Mayo’s three hundred asylum seekers call for end to direct provision accommodation

A strong call has been made in Mayo to end institutionalised living for asylum seekers under the direct provision system. There are approximately 300 asylum seekers in direct provision accommodation in Mayo in the Ballyhaunis centre.

Tuesday was the National Day of Action on Direct Provision and a lively demonstration on Castlebar’s Market Square was attended by many of the asylum seekers living in direct provision accommodation in Mayo.

The demonstration was organised by Mayo Intercultural Action (MIA ) which has called on the Government to introduce a model of reception for asylum seekers that is based on providing supports for people seeking protection, with provisions for appropriate self-catering accommodation and the right to work after a six month period if a decision on the protection application is pending.

The current system of direction provision was originally established to accommodate residents for up to six months, however, in reality the majority of people spend more than three years in direct provision, a strongly worded letter to An Taoiseach Enda Kenny outlined.

“Residents become institutionalised, experience social exclusion, and mental health difficulties due to the delay in processing protection applications, enforced unemployment, enforced poverty, and limited access to education and training,” Michelle Rooney of MIA, said in the letter.

“The impact of living in direct provision is particularly significant for children, who make up more than one third of direct provision residents. Children are living in an institutional environment sharing their daily lives and living space with non-family members for several years. Children in direct provision do not receive child benefit payments, and experience poverty and social exclusion as a result of their living conditions. The environment of direct provision is not suitable to enjoy family life and is not a system within which children should spend significant childhood years,” Ms Rooney continued.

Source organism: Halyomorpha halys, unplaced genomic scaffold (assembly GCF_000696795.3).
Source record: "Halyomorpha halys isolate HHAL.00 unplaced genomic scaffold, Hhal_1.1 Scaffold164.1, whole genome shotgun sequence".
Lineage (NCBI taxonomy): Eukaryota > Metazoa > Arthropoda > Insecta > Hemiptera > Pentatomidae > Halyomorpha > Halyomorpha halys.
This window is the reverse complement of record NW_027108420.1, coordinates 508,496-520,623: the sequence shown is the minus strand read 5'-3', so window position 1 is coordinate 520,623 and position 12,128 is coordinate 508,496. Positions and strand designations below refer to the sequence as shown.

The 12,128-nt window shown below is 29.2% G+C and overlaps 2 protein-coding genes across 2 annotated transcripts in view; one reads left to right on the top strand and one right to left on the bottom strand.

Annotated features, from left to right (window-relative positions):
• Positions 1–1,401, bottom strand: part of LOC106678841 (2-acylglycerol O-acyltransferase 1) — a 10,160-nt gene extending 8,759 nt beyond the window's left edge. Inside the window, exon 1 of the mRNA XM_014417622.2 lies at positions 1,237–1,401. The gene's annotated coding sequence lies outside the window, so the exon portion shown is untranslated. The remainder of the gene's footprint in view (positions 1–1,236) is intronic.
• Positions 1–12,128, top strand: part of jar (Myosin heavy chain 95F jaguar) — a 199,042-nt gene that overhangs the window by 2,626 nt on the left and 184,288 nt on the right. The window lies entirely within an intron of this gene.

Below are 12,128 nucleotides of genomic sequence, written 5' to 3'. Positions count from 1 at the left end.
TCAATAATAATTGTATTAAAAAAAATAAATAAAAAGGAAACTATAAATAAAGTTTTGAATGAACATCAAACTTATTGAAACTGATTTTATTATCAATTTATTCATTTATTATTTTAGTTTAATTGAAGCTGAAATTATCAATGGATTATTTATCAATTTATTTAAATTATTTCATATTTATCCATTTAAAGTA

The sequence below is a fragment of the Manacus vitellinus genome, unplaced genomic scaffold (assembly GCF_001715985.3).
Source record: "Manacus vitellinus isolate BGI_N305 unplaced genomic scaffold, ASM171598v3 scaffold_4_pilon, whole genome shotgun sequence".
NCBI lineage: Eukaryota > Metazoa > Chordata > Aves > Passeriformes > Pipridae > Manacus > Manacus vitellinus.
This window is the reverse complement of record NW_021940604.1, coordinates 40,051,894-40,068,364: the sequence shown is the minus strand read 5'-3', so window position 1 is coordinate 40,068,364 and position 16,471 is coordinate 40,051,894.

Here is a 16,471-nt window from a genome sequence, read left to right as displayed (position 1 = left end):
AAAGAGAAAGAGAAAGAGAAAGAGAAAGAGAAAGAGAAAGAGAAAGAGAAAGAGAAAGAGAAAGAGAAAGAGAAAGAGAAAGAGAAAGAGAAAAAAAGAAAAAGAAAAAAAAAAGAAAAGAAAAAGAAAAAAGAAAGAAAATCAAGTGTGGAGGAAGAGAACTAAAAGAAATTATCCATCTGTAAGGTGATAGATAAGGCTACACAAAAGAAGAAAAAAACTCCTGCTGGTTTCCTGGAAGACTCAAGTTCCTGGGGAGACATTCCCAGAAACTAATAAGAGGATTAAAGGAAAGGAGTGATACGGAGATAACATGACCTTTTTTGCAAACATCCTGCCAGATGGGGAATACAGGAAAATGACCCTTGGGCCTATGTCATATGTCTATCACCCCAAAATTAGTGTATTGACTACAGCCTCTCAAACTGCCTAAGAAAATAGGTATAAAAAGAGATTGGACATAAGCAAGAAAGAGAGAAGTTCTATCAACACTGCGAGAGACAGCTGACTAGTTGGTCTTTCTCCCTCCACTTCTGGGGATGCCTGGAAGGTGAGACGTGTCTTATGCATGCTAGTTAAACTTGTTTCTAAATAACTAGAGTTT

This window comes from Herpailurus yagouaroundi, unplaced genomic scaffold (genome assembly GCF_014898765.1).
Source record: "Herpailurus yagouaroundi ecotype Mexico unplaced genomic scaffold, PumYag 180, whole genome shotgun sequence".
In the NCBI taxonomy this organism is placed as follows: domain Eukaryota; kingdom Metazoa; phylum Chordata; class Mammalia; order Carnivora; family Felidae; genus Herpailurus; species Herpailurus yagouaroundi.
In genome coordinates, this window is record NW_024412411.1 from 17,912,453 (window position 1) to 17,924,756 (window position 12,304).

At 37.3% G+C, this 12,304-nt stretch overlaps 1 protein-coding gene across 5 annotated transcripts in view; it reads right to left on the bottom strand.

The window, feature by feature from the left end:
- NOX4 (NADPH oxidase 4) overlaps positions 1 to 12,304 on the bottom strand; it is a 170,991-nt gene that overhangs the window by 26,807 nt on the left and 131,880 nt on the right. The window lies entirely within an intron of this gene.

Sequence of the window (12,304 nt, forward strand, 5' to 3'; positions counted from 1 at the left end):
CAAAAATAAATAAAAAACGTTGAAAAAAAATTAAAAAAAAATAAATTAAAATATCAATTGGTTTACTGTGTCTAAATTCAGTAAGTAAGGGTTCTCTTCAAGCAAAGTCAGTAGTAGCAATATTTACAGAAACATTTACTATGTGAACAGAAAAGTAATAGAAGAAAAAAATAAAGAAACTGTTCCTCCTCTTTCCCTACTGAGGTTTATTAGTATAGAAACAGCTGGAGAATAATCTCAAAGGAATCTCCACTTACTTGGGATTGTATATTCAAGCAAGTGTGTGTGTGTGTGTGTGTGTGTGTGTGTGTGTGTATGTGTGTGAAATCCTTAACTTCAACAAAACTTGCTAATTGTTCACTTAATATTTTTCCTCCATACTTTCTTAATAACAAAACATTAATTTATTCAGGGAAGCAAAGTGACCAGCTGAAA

In conclusion to her letter Ms Rooney said: “In your poignant apology to the women who were subjected to institutional living within the Magdalene laundries you referred to the values of Irish society and asserted that society now has ‘more compassion, empathy, insight and heart’. If society is now ‘guided by the principles of compassion and social justice’, and embraces and values difference rather than fearing and hiding it, then the State must take responsibility for the impact the direct provision system has on young people and their families, and must act to end this system as a matter of urgency.”

Speaking at the demonstration, founder of MIA Castlebar town councillor Therese Ruane said she has seen people broken by direct provision. Ireland is only one of two European countries, Denmark being the other, which does not allow asylum seekers to work after six months.

“People are forced to live in abject poverty. The Government has abdicated responsibility. They have given it out to private companies making huge profits on the back of asylum seekers,” said Cllr Ruane, who said non-profit organisations should be running the centres and people should be allowed to move out and raise their families with dignity and respect after six months.

The Ballyhaunis centre is the only remaining direct provision accommodation centre in Mayo and many of its residents attended Tuesday’s demonstration.

One asylum seeker, in a moving speech, said: “We need to feel like humans again. Our children do not see us as adequate. It makes us ashamed. We see men in direct provision accommodation break down and cry like babies. It’s not easy to put into words what direct provision accommodation does to people.”

She likened direct provision to a prison. “We can’t go out without permission. Our children are excluded from school activities. It is not a life.”

According to Ruth McNeely, director of the Mayo Rape Crisis Centre, nothing has angered her as much as direct provision. “It has broken our hearts. We are here in solidarity. Nothing in direct provision represents me. You are not forgotten,” she told the crowd.

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